Life in a Conspicuous Family Formed Through Transracial Adoption


When you adopt a child of another race, your family’s adoptive status will be writ large—and you will be sure to receive a fair share of looks, nosy questions, and comments. Experts, adoptive parents, and transracial adoptees share advice and stories about life in a conspicuous adoptive family.

Parents who adopted transracially share how they explain questions and comments from strangers about adoption to their children.

Parent-to-Parent: Explaining Attention and Questions from Strangers

Parent-to-Parent: Explaining Attention and Questions from Strangers

When you and your child don't look alike, the world wants to know why. Parents who adopted transracially share how they explain strangers' questions and comments to their children.

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A woman in the grocery store explains racism for black children to her son

“Teaching My Son to Protect Himself in a Racist World”

As parents, we live in constant tension: How thoroughly should we prepare our kids for the ugliness that exists in the world? For my son's safety, I can't afford to be vague when it comes to racism.

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Two girls play while their parents tell transracial adoption stories

Share Your Story: Transracial Parenting

We asked readers what tips, resources, experiences they had to say about transracial parenting. Here, we share their responses.

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A woman uncovers her prospective neighbor's racial prejudice

When Shady Neighbors Come to Call

When new neighbors were looking at the house for sale next door, this mom of a biracial child worried they wouldn't be friendly, until race came up.

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A chalk drawing of a brain filled with question marks

“How I Deal with Nosy Questions”

Our daughter is not a public exhibit. She deserves to be protected from questions that undermine the legitimacy of our family.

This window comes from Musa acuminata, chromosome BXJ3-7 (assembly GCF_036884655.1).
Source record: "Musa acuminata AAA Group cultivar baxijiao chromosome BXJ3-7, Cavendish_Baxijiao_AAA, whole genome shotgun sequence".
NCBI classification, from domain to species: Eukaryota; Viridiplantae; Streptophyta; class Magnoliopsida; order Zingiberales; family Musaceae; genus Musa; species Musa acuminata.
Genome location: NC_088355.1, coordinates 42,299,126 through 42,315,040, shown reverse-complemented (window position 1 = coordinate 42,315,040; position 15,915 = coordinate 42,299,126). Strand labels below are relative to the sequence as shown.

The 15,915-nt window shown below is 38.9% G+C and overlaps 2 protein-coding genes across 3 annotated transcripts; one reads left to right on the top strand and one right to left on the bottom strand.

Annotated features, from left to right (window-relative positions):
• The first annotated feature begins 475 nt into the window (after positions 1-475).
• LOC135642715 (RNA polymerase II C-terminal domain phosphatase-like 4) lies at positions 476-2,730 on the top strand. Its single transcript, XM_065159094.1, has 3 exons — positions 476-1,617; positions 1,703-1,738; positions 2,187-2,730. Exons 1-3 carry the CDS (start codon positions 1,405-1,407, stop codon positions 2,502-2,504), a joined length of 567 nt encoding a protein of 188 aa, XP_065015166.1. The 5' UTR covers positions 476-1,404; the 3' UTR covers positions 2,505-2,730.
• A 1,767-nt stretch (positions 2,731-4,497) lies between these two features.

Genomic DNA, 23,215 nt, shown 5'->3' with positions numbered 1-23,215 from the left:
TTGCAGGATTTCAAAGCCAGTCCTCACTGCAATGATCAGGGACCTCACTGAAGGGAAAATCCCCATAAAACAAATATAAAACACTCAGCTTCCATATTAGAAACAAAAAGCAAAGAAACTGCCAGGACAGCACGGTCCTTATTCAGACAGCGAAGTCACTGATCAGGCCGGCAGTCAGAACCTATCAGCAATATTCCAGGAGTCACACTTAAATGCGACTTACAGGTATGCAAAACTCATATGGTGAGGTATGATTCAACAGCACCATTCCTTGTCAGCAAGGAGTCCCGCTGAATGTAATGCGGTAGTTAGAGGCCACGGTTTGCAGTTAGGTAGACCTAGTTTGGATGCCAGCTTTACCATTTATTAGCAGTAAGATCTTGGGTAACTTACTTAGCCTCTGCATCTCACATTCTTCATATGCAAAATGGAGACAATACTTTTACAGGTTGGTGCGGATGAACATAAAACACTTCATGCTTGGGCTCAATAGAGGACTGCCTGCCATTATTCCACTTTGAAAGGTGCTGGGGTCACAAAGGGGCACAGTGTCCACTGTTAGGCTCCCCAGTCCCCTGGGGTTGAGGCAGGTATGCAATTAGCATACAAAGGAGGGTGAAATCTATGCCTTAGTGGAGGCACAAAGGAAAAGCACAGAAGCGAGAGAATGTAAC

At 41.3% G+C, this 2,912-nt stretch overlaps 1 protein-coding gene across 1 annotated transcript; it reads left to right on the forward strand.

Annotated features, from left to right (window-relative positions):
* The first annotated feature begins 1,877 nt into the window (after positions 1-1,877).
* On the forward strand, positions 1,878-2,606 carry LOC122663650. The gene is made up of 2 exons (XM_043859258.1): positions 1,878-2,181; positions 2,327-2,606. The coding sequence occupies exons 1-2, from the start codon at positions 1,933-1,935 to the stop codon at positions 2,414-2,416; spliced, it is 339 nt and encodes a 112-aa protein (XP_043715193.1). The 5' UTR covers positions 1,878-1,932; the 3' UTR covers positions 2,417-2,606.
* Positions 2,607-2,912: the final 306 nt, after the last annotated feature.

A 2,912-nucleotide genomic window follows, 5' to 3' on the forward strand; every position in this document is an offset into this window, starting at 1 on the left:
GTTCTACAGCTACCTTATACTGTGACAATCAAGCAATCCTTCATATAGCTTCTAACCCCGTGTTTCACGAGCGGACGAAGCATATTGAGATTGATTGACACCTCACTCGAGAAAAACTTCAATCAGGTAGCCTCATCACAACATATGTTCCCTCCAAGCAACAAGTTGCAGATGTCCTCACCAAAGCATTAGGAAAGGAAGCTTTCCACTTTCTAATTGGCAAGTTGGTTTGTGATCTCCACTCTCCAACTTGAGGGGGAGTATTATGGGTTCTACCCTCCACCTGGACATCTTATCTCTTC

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One father's decision on adopting transracially.

“My Decision to Adopt Transracially”

I thought. I researched. I talked. But in the end, it took a leap of faith to adopt across racial lines.

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Racial Bias

News Brief: For Some Parents, International Adoption Decision Reflects Racial Bias

A new study by the University of Vermont concluded that race plays a role for some parents who adopt internationally rather than domestically. Researchers conducted in-depth interviews with 41 mostly white parents who had, collectively, adopted 33 children of various ethnic and racial backgrounds from 10 different countries, as well as the United States.

Register for the webinar "Parenting Advice from a Transracial Adoptee" on 5/19/16

Webinar Replay: Growing Up as a Transracial Adoptee

View the replay of this webinar with Deborah H. Johnson—on growing up as a transracial adoptee and what parents today need to know about talking about race and adoption, finding role models for their children, dealing with teasing, and more.

Teaching Racial Awareness to Children

To the White Parents of My Black Son’s Friends

But here’s the thing—as much as we can try to protect him and teach him to protect himself, there may come a time when your child will be involved. As the parents of the white friend of my black son, I need you to be talking to your child about racism.

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transracial adoption

Should We Adopt Transracially?

For many prospective adoptive parents, "the choice" of where and how to adopt is the most difficult part. Answers to three common questions when deciding if transracial adoption is right for your family.

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adoption story

“Choosing Not to Share My Children’s Adoption Story”

May I take my children to the grocery store or the library without announcing where they came from, or my own history? I think, yes.

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raising a child of a different race

“Looking Different, Dressing Alike”

When we stepped into the next parking lot, she took my hand again. “It’s good we’re wearing our shoes,” she said. “We match. That way, people know we belong together.”

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conspicuous family

“Being Noticed as a Transracial Family”

For once, the barista at Starbucks didn’t recognize me. He shouldn’t. I’m there only about once a month. The thing is, he remembers me. Well, not me so much as us. This is one of those things that come with being the white mother of a black child. Comments, questions, stares—those I expected. The strange experience of just being visible—not so much. I didn’t realize how invisible I was until I wasn’t anymore.

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Grace, and the photograph that started it all

“The Refrigerator Picture”

When I dressed up my daughter and took a portrait, was I just showing off my cute kid — or perpetuating stereotypes?

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